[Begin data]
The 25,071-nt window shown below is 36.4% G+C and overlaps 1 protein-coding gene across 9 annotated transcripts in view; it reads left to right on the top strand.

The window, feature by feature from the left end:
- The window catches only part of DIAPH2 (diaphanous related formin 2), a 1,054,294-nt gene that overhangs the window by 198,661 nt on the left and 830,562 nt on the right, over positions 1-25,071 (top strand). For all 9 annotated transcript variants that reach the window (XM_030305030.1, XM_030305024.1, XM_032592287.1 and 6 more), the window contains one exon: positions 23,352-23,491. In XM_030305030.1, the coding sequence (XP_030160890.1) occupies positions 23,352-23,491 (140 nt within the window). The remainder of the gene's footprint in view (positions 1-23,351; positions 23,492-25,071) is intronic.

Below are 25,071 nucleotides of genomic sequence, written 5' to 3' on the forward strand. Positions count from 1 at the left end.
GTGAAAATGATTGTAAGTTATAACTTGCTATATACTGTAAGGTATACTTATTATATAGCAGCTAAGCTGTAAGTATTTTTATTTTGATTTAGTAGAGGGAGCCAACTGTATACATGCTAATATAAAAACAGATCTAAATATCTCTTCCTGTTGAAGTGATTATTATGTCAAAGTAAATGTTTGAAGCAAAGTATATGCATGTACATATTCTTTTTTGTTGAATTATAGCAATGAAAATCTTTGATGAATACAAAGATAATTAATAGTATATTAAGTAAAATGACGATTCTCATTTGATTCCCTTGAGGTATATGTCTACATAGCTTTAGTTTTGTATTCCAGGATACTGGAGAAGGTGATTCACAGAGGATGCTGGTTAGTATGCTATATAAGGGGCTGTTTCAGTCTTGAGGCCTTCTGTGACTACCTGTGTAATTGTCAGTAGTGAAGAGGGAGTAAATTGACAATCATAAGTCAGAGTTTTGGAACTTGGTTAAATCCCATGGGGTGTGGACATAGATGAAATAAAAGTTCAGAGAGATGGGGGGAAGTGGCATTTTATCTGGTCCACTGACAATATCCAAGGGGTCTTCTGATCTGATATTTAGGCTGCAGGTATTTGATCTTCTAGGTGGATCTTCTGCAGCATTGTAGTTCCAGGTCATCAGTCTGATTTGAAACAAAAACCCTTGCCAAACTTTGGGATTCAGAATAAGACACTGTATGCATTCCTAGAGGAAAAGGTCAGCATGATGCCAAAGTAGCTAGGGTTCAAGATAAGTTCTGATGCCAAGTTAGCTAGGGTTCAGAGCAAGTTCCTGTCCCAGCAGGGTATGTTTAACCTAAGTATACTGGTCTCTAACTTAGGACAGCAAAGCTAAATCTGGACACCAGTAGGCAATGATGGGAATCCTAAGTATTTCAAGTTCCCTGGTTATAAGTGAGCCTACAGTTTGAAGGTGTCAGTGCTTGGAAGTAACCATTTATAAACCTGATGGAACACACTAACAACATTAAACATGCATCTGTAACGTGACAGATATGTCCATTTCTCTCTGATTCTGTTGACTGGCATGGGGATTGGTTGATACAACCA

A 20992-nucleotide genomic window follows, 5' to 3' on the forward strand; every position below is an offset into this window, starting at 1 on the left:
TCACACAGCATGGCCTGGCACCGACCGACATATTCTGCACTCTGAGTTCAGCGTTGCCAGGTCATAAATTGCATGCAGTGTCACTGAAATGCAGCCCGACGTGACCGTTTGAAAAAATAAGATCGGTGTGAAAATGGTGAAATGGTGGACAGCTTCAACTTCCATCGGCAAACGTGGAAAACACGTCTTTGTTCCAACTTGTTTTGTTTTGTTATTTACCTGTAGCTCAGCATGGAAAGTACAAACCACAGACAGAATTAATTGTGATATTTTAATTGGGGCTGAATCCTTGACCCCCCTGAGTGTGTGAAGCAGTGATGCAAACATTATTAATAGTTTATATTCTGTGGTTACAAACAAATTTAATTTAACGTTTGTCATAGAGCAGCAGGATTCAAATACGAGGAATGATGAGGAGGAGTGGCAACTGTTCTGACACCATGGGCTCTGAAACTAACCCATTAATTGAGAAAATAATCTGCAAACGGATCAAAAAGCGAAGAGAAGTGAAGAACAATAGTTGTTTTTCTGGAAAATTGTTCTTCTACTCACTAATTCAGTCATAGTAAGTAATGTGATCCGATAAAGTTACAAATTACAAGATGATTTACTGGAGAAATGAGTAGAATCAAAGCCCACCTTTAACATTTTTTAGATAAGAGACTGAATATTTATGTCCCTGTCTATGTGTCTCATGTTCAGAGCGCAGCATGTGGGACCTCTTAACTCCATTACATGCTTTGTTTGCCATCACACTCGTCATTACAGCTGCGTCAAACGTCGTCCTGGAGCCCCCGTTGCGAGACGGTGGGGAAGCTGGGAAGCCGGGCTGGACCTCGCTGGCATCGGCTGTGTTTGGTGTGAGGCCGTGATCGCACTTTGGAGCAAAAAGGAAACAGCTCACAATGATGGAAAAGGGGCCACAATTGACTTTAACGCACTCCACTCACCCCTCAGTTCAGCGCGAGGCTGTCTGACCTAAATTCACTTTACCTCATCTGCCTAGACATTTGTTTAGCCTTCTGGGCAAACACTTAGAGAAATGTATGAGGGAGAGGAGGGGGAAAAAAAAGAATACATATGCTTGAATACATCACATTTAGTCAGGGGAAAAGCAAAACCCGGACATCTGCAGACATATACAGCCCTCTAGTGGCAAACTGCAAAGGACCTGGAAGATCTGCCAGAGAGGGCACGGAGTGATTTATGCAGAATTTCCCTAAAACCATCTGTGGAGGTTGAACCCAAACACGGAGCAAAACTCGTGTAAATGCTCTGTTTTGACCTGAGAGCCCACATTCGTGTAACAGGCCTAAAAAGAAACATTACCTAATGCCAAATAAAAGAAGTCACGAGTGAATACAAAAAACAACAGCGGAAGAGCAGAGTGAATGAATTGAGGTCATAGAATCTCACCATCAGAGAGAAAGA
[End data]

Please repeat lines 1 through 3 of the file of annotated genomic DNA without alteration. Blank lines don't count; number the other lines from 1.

The 25,071-nt window shown below is 36.4% G+C and overlaps 1 protein-coding gene across 9 annotated transcripts in view; it reads left to right on the top strand.

The window, feature by feature from the left end:
- The window catches only part of DIAPH2 (diaphanous related formin 2), a 1,054,294-nt gene that overhangs the window by 198,661 nt on the left and 830,562 nt on the right, over positions 1-25,071 (top strand). For all 9 annotated transcript variants that reach the window (XM_030305030.1, XM_030305024.1, XM_032592287.1 and 6 more), the window contains one exon: positions 23,352-23,491. In XM_030305030.1, the coding sequence (XP_030160890.1) occupies positions 23,352-23,491 (140 nt within the window). The remainder of the gene's footprint in view (positions 1-23,351; positions 23,492-25,071) is intronic.